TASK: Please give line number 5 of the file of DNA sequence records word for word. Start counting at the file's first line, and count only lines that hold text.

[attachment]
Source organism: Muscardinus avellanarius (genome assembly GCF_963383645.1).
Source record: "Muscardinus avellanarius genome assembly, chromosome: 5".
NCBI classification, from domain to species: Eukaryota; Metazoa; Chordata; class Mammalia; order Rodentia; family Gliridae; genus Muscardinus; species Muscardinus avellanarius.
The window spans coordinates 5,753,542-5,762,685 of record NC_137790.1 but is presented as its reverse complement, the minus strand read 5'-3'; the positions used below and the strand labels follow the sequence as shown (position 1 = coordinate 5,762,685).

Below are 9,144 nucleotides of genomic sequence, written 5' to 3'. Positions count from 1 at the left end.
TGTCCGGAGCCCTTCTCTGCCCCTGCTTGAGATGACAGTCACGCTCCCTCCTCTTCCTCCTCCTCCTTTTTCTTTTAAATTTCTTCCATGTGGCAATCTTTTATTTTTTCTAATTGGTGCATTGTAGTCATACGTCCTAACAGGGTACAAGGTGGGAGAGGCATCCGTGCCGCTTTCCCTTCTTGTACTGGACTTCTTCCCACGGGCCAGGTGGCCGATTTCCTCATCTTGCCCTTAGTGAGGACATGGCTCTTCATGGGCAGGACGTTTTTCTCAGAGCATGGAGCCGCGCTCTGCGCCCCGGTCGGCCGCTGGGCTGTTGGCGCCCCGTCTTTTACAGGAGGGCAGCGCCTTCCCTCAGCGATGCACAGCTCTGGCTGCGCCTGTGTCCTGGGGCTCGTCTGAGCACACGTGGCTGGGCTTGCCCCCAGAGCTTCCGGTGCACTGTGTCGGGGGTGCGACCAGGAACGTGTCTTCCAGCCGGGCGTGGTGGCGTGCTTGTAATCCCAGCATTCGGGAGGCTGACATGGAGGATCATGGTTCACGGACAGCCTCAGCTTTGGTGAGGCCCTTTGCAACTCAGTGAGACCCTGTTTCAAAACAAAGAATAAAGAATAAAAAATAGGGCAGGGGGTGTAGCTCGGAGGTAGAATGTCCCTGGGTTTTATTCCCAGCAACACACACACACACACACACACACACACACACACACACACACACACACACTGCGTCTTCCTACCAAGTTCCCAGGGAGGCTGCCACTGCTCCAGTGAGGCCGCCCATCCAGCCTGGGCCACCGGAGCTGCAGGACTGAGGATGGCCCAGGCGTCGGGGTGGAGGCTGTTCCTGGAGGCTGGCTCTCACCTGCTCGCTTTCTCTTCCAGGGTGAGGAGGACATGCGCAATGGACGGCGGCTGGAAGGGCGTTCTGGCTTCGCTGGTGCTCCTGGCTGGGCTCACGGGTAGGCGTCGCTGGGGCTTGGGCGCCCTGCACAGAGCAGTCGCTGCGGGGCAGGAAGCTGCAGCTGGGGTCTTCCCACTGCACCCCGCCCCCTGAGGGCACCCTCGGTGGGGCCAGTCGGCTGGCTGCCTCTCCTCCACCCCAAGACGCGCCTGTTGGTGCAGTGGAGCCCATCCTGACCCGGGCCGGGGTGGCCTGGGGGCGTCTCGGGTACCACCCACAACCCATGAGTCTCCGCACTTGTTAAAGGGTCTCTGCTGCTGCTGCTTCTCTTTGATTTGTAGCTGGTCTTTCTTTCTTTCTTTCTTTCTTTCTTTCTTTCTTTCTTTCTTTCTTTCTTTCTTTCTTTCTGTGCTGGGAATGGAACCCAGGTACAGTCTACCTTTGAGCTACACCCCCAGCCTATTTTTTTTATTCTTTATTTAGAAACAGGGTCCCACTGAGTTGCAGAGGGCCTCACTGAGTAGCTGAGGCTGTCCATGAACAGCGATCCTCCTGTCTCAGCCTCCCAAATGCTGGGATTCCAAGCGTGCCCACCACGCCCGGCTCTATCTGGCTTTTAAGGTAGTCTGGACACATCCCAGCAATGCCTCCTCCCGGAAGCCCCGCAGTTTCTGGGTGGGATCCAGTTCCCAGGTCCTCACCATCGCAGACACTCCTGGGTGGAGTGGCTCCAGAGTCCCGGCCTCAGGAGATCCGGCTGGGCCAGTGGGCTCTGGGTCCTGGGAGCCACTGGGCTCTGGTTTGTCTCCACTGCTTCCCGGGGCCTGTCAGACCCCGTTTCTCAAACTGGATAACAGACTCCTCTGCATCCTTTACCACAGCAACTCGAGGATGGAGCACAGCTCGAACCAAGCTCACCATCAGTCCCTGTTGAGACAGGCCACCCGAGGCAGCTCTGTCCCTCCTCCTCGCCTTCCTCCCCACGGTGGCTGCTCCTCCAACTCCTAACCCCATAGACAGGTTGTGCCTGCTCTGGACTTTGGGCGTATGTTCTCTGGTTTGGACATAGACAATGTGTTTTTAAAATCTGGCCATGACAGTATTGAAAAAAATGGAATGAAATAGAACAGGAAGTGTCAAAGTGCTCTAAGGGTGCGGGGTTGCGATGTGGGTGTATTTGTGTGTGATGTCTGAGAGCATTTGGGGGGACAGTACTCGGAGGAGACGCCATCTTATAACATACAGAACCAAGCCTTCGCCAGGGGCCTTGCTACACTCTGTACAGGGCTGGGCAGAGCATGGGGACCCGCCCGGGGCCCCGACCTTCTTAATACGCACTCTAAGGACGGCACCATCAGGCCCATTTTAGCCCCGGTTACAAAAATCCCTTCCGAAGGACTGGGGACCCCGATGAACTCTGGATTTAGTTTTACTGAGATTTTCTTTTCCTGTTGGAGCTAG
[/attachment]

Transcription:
Below are 9,144 nucleotides of genomic sequence, written 5' to 3'. Positions count from 1 at the left end.